You and your cat have different opinions about the perfect time to sleep. In the wild, felines often hunt at night. Those natural instincts are still active even though your pet may not need to hunt for its food. Fortunately, you can prevent or reduce the behavior by trying a few of these suggestions.
If your parents ever advised you to ignore an annoying brother or sister when you were young, you know that advice wasn't always helpful. The same is true of cats. Ignoring them when they bat at your forehead or meow in your ear may encourage some cats to give up but won't deter others. Still, it's worth a try.
If you can't ignore your cat, don't offer food or pet him or her. Those actions reward your cat for the behavior and make it more likely to continue.
Busy cats are tired cats. Playing with your cat in the afternoon and early evening may help release some of that excess energy. Choose games and activities that involve stalking, pouncing, or chasing, such as:
Have you noticed that your cat likes to nap after eating? Your pet may be less likely to roam your house or apartment at night if you offer the last meal of the day later than usual or give your pet a treat at bedtime. If you add an extra treat, decrease the number of treats you provide during the day.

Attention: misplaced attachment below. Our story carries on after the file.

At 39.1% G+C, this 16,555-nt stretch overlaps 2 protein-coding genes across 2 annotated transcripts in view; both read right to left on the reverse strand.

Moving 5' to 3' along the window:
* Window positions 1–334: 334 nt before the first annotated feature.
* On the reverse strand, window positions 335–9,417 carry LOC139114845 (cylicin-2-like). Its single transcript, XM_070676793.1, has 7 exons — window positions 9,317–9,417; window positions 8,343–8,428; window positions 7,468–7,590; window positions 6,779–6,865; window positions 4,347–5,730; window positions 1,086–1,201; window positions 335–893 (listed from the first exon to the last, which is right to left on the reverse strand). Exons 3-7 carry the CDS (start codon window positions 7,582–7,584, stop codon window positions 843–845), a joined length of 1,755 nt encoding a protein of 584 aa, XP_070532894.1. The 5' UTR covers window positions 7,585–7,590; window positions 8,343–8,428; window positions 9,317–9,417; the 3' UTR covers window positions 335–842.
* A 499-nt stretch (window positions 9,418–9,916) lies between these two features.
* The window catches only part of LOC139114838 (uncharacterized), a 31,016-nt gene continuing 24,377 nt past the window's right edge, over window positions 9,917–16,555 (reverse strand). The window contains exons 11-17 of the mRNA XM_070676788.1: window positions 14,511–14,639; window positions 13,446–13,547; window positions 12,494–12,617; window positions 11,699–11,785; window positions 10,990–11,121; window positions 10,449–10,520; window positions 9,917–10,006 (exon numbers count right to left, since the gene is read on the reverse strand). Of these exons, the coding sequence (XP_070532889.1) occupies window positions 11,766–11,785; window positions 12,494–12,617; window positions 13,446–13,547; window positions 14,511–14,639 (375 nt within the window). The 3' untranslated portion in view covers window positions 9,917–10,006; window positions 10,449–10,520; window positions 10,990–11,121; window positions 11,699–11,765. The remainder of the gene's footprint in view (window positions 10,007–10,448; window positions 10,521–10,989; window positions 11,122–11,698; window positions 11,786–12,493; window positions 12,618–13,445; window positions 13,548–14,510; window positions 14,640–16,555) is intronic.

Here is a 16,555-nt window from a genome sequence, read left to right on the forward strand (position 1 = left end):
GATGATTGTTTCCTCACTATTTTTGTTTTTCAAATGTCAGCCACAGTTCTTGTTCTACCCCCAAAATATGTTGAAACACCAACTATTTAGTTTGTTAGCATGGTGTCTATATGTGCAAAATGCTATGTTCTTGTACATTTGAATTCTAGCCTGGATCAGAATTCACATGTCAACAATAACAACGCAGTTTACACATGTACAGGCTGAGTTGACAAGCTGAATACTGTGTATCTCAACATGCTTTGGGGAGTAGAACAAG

Your cat may still enjoy a midnight romp through your house, but at least you won't notice it as much if you keep your door closed. Your pet might complain at the door for a few nights before he or she finally realizes that the bedroom is now off-limits when you're asleep.
If your formerly calm cat is suddenly more active or won't stop meowing at night, let your pet's us know. A health condition that causes pain or discomfort may be to blame.
Are you concerned about a behavioral issue? Try these tips to improve your pet's behavior. If they don’t seem to work schedule a cat check up with our staff at the top rated veterinary clinic in Orlando!